Discussion in 'General Discussion' started by A-58, May 30, 2017.
"[1024 x 1455]U-204 in spring 1941, Brest, France."
And Rudel tactics..
I always thought Rudel flew low to get the kills, however it seems he did the dive bomber attack to kill the enemy. He had only five wolfram ammo both sides so he could not start a mg fight.
"B-17G In The Maintenance at Burtonwood Airfield England."
"English Disaster: A38 Valiant [Effort] which can at best be described as a pyrrhic victory in the form of a tank."
Czech this out!
"Panzerkampfwagen 38t at the Deutsches Panzermuseum Munster."
The illustration shows a classic steep dive bombing attack, but the installation of the underwing 3.7cm gun pods required the deletion of dive brakes, so JU-87s so equipped (-Gs and some converted -Ds) attacked in a shallower dive.
A father and son, both of the 191st Tank Battalion while attached to the 45th Infantry Division at Anzio, bid farewell to each other on March 6, 1944.
Pvt. William R. Loop (left) of Binghamton, N.Y., bids farewell to his father, Cpl. Roderick R. Loop, also of Binghamton, who is leaving Italy for a tour of duty in the United States. Both father and son enlisted together in the Army, and served in the 191st Tank Battalion. Cpl. Roderick served with the 124th Inf, 31st Inf Div, in WWI. Both father and son returned to the United States after the war.
William continued his military career during the Korean War. He was awarded the Korean Service Medal with five bronze stars, and the Combat Infantry Purple Heart Distinguished Unit Citation. Before retiring in 1989, he had been employed by Watson Manufacturing, Dawson Metal, and Jamestown Metal Corp.
He was a member of the Samuel Derby Post 556 American Legion, Frewsburg, and the Jamestown VFW. William was a lifelong resident of New York and passed away on December 19, 2008 at the age of 84.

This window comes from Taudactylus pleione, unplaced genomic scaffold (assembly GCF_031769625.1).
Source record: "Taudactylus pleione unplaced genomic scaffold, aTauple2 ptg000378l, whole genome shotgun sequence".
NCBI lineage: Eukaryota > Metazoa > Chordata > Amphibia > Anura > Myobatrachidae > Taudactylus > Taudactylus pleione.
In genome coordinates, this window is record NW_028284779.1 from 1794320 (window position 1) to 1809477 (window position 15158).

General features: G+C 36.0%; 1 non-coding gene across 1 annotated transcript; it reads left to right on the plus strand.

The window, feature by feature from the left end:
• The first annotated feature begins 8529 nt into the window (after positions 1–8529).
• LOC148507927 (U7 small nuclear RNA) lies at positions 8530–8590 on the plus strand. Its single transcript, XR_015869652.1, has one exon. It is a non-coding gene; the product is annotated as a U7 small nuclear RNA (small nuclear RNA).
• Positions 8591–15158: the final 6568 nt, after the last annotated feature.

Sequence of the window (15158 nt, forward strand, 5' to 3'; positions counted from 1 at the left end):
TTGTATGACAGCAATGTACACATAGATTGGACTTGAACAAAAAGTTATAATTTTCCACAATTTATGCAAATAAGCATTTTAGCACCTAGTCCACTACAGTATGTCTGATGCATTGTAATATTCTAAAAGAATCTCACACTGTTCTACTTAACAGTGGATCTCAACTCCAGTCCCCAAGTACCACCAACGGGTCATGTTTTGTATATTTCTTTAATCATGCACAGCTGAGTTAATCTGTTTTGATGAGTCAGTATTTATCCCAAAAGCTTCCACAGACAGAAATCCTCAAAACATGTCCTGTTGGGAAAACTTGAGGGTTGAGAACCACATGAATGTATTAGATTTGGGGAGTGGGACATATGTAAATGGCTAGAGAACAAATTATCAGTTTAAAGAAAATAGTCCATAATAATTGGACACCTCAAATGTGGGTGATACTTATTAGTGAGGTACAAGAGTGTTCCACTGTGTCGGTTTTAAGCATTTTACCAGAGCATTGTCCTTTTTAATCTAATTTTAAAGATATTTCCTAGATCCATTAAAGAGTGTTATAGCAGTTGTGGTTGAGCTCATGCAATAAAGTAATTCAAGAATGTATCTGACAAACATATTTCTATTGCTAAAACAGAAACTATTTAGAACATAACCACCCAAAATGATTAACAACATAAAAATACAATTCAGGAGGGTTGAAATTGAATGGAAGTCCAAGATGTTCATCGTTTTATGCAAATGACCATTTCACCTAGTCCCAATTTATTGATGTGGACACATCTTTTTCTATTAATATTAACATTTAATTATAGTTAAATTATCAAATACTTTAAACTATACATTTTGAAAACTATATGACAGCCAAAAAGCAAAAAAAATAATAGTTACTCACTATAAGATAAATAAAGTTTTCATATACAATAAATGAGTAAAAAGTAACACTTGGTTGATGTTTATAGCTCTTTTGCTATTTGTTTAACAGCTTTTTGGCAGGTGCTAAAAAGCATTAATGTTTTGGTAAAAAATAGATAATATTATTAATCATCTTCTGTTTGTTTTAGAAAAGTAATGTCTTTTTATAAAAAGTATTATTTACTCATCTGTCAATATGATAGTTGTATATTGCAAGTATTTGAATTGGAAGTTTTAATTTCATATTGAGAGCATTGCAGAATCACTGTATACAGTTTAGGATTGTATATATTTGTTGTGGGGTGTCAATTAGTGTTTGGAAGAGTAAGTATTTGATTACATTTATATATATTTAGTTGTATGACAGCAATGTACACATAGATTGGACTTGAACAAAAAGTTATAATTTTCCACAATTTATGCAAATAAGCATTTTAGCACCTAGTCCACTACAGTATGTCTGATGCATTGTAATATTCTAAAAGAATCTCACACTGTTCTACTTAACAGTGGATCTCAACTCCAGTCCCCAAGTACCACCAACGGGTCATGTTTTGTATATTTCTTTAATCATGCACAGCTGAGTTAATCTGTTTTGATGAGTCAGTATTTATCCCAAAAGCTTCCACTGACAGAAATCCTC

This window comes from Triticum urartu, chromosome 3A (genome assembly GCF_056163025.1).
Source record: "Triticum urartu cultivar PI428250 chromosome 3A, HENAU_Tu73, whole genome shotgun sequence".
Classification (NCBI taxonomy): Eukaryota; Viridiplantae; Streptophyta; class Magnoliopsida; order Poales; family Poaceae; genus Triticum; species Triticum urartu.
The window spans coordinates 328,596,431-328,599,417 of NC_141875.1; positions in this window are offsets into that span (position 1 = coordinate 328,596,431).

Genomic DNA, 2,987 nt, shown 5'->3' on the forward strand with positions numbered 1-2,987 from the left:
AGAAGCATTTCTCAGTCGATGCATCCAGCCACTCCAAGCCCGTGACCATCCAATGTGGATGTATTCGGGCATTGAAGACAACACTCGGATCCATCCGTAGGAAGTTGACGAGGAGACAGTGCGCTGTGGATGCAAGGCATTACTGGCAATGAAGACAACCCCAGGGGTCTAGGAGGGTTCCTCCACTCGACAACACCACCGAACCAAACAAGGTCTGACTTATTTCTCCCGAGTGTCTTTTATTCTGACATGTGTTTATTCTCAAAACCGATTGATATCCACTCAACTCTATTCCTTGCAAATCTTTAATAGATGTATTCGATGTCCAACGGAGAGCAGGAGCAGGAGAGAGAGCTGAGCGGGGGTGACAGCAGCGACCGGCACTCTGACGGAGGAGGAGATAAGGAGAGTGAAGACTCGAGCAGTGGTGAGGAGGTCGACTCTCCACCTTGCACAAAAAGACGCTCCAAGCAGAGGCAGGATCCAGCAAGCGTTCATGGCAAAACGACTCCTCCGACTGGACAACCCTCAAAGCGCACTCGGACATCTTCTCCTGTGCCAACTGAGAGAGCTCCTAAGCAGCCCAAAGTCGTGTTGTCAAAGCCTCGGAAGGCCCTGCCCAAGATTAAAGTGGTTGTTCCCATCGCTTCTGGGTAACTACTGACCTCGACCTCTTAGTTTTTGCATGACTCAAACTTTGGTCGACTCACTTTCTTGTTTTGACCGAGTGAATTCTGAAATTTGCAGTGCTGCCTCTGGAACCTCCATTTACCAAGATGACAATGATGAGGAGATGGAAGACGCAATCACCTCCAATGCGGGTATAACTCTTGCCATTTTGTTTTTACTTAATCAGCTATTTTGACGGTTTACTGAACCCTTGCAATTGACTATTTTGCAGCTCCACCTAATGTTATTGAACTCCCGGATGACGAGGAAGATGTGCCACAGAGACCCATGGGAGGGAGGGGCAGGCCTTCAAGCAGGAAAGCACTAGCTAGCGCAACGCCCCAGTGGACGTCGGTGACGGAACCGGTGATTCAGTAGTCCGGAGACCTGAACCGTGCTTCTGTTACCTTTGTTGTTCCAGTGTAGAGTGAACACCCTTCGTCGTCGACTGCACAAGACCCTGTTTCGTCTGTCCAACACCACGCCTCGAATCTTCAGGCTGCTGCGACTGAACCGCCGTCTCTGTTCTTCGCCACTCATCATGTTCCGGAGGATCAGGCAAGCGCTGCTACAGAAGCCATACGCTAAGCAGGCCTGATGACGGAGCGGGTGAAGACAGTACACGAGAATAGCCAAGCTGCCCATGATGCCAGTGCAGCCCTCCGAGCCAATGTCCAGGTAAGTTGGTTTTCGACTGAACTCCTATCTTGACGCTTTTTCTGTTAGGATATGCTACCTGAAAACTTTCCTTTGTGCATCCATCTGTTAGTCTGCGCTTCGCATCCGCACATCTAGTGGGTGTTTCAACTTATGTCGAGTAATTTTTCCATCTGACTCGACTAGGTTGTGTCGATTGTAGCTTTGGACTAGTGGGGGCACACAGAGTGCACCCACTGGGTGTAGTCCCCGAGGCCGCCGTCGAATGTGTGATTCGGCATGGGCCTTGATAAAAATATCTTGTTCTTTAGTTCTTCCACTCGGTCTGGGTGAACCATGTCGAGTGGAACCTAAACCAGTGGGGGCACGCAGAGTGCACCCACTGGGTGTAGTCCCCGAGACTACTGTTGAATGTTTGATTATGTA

Roderick, also a WWI veteran, returned to New York after the war. Corporal Loop was honored with the Silver Star for his bravery during the war. He passed away on March 5, 1969 at the age of 73.
Hope that the deck wasn't painted in that dazzle camouflage. A man would get dizzy looking at it and fall overboard.
Like said. I always believed the g-series would attack slowly in the low area and good cover By a wing man and a double shoot in a tank engine. You had only 5 Wolfram round on both wings not 500. So the Max was 5 tank kills per flight.
Mosquito. My favourite. Only Lancaster in bombers and Schräge Musik planes got close in their section. Interesting painting. Kph
Each 37mm gun on the Stuka had a magazine of 12 rounds(2 6-rounds clips attached together).
The deck was not camouflaged, but was a solid dark color, maybe a dark grey, black or deep blue color.
"Torpedo tubes on HMS Sheffield, with battlecruiser HMS Renown and carrier HMS Ark Royal in view, April 1941 [1696 x 1295]."
"HMS Cornwall, a County-class heavy cruiser, flying a decommissioning pennant prior to a refit [2930 x 1984]."
"HMS Glorious in 1917. She was a Large Light Cruiser - or 'light battlecruiser' - armed with 4 x 15" guns and little armour later converted into an aircraft carrier. [1151 x 647]"